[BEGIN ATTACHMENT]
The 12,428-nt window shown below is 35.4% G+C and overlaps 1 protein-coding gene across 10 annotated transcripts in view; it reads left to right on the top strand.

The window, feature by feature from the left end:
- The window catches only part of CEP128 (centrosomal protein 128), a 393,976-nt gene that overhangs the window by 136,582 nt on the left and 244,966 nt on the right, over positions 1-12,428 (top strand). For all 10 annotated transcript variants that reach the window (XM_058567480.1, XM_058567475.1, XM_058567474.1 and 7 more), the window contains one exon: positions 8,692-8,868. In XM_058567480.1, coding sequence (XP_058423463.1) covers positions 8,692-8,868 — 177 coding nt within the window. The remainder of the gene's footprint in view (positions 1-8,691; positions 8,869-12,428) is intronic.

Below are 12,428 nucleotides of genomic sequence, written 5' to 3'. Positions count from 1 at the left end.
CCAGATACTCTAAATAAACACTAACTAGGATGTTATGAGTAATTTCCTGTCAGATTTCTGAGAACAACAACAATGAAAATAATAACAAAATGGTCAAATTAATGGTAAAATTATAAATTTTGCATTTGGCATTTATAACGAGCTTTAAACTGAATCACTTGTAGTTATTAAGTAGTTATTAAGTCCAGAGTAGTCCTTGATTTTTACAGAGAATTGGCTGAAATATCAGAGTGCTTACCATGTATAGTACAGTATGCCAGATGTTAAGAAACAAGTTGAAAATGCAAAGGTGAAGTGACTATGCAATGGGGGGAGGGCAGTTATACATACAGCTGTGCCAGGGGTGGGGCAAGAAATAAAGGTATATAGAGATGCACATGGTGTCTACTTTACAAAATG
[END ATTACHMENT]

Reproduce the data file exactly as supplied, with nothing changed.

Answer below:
The 12,428-nt window shown below is 35.4% G+C and overlaps 1 protein-coding gene across 10 annotated transcripts in view; it reads left to right on the top strand.

The window, feature by feature from the left end:
- The window catches only part of CEP128 (centrosomal protein 128), a 393,976-nt gene that overhangs the window by 136,582 nt on the left and 244,966 nt on the right, over positions 1-12,428 (top strand). For all 10 annotated transcript variants that reach the window (XM_058567480.1, XM_058567475.1, XM_058567474.1 and 7 more), the window contains one exon: positions 8,692-8,868. In XM_058567480.1, coding sequence (XP_058423463.1) covers positions 8,692-8,868 — 177 coding nt within the window. The remainder of the gene's footprint in view (positions 1-8,691; positions 8,869-12,428) is intronic.

Below are 12,428 nucleotides of genomic sequence, written 5' to 3'. Positions count from 1 at the left end.
CCAGATACTCTAAATAAACACTAACTAGGATGTTATGAGTAATTTCCTGTCAGATTTCTGAGAACAACAACAATGAAAATAATAACAAAATGGTCAAATTAATGGTAAAATTATAAATTTTGCATTTGGCATTTATAACGAGCTTTAAACTGAATCACTTGTAGTTATTAAGTAGTTATTAAGTCCAGAGTAGTCCTTGATTTTTACAGAGAATTGGCTGAAATATCAGAGTGCTTACCATGTATAGTACAGTATGCCAGATGTTAAGAAACAAGTTGAAAATGCAAAGGTGAAGTGACTATGCAATGGGGGGAGGGCAGTTATACATACAGCTGTGCCAGGGGTGGGGCAAGAAATAAAGGTATATAGAGATGCACATGGTGTCTACTTTACAAAATG